Now more than ever, customers expect the freedom to transact wherever and whenever it is most convenient for them. As a result, omnichannel services like buy online, return in store (BORIS) are here to stay for the long run, and retailers must evaluate and optimize the processes to ensure they remain both profitable and convenient for customers.
To optimize their BORIS processes, retailers must have a clear line of communication between their point of sale (POS) and e-commerce systems. If these two systems cannot efficiently draw information from one another, the consequences can be very costly. Here are some examples of issues that can arise within BORIS processes, plus how to resolve them with advanced technology.
Lack of Visibility
A key risk with BORIS is data visibility across channels. Remember that BORIS customers will have originally placed their orders via the e-commerce channel and are now returning them via the in-store POS. This means those two systems must be able to communicate in real time to control risk in the same way that single-channel risks are controlled.
For example, imagine a customer wants to make a BORIS return. Upon the return barcode being scanned, the POS should be able to dig within the e-commerce system to see:
- What was on the original order.
- How many of those items have already been returned.
Preventing double returns from the same, original receipt is one of the most fundamental systemic controls found in nearly every POS system. Unfortunately, many retailers do not have this level of real-time communication across channels, meaning that their associates lack the confidence of knowing the systems are preventing these basic profit leakages. The disconnect may be for any number of reasons, such as…
- The POS has no connection to the e-commerce system.
- The POS does not recognize e-commerce order forms and/or packing slips when scanned, forcing the associates to enter or look up each order manually.
- The POS has not been set up to recognize merchandise that is an “online exclusive” and not sold in stores.
Mitigating these issues often involves processing the transaction as some sort of non-receipted return. This creates a huge amount of risk, opening the business up for double returns and wrong-price returns, as well as the additional fraud risk from associates becoming a little too comfortable processing returns without receipts.
Even retailers who do have their e-commerce and POS systems connected are at risk of another type of disconnect. In many cases, customer-facing services like BORIS are set up with far more urgency and scrappiness than the related systemic and process controls. One side effect of this quick development when connecting POS to the e-commerce channel can be a delay in information transfer—meaning that the POS may not have access to the latest real-time data when needed.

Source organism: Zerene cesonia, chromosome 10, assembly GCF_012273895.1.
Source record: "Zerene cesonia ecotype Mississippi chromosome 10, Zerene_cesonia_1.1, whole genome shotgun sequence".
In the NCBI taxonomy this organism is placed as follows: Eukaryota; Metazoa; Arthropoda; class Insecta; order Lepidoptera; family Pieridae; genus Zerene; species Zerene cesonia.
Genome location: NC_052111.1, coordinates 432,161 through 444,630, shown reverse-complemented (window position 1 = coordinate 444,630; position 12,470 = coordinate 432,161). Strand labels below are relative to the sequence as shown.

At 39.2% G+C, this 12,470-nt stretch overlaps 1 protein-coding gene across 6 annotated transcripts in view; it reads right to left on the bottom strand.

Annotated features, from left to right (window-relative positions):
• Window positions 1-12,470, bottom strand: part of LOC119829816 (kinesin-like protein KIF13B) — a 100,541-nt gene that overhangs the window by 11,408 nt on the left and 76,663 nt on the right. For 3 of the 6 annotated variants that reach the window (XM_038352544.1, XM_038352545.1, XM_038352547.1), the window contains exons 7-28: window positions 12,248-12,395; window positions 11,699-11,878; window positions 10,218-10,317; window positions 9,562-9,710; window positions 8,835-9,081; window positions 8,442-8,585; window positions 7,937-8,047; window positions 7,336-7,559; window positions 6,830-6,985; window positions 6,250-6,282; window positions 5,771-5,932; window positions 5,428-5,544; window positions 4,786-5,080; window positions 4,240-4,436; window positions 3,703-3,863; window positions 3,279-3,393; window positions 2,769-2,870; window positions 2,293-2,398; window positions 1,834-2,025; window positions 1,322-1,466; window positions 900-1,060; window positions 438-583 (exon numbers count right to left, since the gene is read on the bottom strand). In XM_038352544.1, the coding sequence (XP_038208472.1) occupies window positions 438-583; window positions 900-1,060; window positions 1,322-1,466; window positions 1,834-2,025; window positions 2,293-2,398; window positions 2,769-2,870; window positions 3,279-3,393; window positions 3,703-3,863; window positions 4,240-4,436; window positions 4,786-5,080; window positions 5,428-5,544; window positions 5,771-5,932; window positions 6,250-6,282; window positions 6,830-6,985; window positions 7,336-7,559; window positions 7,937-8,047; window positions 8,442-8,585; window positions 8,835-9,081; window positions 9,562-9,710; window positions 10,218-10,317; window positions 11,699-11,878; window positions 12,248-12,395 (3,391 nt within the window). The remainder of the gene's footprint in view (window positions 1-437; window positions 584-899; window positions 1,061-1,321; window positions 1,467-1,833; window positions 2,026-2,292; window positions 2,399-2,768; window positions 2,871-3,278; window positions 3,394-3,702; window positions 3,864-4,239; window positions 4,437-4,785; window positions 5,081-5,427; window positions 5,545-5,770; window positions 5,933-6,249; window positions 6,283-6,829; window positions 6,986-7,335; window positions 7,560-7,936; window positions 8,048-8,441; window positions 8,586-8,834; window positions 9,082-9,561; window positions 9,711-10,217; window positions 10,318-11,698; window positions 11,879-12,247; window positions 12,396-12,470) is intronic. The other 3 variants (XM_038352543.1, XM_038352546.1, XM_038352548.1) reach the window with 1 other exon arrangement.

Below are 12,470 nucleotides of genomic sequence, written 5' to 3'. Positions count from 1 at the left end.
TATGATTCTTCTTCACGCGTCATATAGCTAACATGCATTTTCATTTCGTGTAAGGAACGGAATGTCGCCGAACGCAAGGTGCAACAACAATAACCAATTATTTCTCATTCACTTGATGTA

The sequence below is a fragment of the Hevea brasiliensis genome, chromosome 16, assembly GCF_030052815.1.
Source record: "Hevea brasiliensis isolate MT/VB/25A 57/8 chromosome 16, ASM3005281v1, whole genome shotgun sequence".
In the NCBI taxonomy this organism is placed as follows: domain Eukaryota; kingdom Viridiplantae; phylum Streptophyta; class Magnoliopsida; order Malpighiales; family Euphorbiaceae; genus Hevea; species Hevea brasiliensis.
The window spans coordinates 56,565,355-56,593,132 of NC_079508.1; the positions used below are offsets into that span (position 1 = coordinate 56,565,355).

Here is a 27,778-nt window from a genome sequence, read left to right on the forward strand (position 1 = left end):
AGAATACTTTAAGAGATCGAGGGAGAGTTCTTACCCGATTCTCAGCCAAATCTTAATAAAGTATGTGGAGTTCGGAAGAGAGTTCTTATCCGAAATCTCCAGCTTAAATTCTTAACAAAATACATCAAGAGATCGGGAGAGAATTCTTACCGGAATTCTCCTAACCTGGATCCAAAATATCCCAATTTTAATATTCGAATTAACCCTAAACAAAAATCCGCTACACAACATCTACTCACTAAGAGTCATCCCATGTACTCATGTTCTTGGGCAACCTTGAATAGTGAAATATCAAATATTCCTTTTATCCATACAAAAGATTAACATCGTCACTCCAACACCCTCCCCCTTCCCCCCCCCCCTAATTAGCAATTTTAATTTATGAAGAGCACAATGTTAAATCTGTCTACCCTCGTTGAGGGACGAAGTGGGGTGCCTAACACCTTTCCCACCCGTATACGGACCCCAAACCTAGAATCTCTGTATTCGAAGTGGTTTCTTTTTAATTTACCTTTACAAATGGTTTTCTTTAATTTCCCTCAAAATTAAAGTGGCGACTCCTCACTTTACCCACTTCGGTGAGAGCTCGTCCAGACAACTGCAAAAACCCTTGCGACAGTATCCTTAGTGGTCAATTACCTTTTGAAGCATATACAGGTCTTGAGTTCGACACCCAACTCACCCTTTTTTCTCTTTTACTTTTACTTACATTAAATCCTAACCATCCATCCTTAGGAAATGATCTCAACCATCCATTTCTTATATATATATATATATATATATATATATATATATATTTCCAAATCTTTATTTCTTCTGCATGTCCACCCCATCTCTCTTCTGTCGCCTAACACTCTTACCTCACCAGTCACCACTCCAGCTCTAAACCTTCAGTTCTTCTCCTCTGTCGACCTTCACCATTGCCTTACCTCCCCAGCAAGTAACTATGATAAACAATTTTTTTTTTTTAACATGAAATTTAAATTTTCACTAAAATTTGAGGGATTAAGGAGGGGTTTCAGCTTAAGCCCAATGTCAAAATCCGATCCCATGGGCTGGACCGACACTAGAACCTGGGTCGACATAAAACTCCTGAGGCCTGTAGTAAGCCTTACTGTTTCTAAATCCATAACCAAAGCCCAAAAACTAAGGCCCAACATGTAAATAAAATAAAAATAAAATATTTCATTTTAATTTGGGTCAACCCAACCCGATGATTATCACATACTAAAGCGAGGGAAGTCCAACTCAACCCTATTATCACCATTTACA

For example, imagine a customer returns an online-purchased item via the website or by calling customer service. The return goes through and the customer is refunded the value back to his or her credit card. Then the customer takes that same item and tries to return it again at the store. If the retailer’s systems aren’t communicating quickly enough, the POS may not see any record of the customer’s recent e-commerce return. Thus, the customer receives a double refund for a single item, all thanks to a simple data delay. As we all know, both professional and opportunistic thieves alike will quickly identify and exploit systemic disconnects such as these, and the losses can add up fast.
So, what’s the solution? An advanced analytics solution like prescriptive analytics can help create a clear view of both your e-commerce and POS systems in one place. Prescriptive analytics is a software solution that leverages AI and machine learning to analyze data and determine:
- What is happening.
- Why it happened.
- How much it is costing you.
- What to do about it.
- Who should do it.
One of the key advantages of prescriptive analytics is its ability to take in a variety of data streams from almost any source and in almost any format. The solution analyzes and correlates data streams from completely different systems, including those that are “siloed” – like POS and e-commerce, for example.
With access to critical data from both channels, a prescriptive analytics solution quickly identifies inconsistencies within that data such as duplicate returns, returns of items with no record of being purchased, suspicious patterns of buying and returning the same item(s), etc. Prescriptive analytics allows retailers to automate the identification of BORIS issues, immediately take action, and consistently track value to both build fraud cases as well as assemble business cases to persuade the organization to optimize processes and systemic controls.
For more information on using prescriptive analytics to improve omnichannel operations, visit zebra.com/prescriptiveanalytics.